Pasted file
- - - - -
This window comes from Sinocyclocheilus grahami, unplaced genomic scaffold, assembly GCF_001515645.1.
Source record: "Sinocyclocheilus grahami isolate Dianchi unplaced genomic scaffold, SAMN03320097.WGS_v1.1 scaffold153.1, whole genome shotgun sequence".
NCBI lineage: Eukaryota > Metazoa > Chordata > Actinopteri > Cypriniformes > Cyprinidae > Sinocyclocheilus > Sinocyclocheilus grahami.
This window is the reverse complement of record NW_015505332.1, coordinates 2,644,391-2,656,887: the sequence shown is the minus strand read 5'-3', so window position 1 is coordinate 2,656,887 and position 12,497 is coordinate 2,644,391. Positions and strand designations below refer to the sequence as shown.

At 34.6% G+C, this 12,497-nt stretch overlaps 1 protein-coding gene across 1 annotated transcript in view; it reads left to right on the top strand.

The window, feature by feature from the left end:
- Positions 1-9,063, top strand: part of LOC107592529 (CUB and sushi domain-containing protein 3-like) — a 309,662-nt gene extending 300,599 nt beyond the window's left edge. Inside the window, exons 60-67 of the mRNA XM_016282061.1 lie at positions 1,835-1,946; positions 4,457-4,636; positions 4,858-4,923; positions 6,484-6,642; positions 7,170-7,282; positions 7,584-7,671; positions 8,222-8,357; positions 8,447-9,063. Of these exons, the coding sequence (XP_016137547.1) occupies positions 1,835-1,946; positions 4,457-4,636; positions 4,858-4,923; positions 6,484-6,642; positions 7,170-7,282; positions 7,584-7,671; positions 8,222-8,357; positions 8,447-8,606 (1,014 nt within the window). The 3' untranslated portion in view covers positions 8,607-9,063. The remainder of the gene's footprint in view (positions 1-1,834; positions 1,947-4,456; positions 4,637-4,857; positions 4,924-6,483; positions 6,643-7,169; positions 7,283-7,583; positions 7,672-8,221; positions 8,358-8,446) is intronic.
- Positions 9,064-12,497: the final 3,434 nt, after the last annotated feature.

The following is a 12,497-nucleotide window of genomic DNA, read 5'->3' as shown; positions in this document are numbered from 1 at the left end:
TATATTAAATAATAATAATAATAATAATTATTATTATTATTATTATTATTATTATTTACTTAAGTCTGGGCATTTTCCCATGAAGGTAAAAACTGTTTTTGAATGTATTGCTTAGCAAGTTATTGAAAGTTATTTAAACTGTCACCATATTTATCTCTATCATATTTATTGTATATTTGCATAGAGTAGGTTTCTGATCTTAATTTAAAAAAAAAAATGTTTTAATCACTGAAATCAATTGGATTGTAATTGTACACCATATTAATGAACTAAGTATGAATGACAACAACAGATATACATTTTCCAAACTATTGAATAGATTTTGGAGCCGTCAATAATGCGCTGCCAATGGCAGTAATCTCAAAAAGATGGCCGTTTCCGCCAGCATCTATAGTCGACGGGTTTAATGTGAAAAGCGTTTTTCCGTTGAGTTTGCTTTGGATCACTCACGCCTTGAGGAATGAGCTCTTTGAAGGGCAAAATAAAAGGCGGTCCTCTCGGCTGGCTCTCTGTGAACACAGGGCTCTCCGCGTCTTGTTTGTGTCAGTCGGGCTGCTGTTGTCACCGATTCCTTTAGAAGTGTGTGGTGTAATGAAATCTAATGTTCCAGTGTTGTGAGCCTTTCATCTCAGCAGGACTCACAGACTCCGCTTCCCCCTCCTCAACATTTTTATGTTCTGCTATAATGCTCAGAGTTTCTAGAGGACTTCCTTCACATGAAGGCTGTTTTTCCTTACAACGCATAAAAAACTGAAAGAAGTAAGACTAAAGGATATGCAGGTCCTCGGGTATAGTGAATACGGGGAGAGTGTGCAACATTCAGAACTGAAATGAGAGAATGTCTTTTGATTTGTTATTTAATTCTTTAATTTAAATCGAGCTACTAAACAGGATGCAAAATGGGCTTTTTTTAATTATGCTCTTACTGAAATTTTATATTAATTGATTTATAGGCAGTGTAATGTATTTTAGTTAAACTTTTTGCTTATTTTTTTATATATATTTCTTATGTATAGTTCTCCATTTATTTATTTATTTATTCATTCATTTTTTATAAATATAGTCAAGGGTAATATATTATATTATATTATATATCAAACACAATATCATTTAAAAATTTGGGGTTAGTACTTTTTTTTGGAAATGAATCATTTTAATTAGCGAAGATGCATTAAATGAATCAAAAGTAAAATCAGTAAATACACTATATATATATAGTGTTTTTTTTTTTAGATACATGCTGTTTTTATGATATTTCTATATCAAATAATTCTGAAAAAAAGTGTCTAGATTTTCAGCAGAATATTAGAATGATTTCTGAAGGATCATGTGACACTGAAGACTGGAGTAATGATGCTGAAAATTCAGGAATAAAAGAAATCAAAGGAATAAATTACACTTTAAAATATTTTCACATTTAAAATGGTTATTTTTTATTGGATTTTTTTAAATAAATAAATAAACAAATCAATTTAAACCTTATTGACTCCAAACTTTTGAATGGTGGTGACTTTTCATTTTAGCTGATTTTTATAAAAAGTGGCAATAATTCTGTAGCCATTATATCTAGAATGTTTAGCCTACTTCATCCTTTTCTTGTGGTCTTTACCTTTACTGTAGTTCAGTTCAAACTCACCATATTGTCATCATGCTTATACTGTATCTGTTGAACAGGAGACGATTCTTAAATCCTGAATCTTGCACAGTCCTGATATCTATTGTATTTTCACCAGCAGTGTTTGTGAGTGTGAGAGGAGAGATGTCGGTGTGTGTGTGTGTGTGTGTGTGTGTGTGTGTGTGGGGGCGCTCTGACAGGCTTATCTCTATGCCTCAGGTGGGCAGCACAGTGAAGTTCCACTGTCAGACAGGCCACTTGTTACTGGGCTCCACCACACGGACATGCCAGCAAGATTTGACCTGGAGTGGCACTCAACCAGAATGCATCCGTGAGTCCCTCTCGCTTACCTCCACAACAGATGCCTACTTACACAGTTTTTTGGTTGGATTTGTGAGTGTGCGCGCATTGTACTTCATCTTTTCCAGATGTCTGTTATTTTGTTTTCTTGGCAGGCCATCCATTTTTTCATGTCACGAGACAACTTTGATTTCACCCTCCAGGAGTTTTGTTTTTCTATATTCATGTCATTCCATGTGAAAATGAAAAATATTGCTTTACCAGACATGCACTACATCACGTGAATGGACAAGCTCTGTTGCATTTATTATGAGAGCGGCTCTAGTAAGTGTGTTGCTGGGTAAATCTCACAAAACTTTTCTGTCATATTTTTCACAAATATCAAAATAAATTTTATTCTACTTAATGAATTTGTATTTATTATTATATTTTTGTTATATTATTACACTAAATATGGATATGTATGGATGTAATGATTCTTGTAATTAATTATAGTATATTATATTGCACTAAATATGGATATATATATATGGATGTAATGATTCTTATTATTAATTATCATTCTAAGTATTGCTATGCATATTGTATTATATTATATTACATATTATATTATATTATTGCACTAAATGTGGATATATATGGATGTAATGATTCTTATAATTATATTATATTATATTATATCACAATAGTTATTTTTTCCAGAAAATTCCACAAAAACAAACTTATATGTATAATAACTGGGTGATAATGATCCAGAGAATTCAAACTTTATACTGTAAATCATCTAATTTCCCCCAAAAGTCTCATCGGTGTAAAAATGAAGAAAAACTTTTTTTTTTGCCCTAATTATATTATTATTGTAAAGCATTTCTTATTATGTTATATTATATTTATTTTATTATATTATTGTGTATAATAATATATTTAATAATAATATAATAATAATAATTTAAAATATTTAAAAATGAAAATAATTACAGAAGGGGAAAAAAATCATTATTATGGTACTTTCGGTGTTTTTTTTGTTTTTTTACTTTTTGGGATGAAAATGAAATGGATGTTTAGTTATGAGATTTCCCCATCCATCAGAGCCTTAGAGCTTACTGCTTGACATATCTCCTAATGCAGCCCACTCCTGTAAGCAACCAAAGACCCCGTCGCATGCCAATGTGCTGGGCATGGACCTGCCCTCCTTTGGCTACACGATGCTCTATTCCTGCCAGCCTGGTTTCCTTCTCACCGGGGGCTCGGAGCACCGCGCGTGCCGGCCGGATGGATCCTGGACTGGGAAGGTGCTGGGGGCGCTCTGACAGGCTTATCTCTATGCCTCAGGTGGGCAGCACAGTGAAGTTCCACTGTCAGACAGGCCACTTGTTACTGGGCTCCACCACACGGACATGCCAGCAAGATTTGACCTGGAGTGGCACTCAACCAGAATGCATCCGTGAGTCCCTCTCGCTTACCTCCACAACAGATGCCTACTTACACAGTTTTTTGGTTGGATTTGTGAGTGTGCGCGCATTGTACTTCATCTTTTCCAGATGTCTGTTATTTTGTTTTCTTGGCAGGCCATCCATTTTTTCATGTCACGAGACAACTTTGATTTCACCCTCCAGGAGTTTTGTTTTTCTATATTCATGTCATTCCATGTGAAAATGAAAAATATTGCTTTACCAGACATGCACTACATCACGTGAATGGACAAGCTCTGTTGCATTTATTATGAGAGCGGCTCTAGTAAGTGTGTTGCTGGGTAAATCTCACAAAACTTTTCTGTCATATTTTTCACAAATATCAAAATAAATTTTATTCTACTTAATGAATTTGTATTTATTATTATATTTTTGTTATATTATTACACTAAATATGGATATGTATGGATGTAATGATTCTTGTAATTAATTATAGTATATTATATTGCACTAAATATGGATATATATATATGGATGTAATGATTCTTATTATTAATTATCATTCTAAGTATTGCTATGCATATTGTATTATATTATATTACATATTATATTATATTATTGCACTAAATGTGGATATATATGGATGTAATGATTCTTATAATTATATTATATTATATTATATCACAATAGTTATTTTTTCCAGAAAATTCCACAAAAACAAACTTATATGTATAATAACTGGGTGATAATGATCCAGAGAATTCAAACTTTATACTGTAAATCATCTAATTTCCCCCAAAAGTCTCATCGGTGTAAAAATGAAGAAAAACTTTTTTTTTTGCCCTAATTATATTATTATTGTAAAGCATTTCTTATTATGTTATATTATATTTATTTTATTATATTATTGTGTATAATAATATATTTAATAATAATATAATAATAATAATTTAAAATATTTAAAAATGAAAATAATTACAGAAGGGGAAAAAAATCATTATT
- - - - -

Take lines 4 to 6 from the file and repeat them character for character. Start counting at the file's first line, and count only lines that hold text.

This window is the reverse complement of record NW_015505332.1, coordinates 2,644,391-2,656,887: the sequence shown is the minus strand read 5'-3', so window position 1 is coordinate 2,656,887 and position 12,497 is coordinate 2,644,391. Positions and strand designations below refer to the sequence as shown.

At 34.6% G+C, this 12,497-nt stretch overlaps 1 protein-coding gene across 1 annotated transcript in view; it reads left to right on the top strand.

The window, feature by feature from the left end: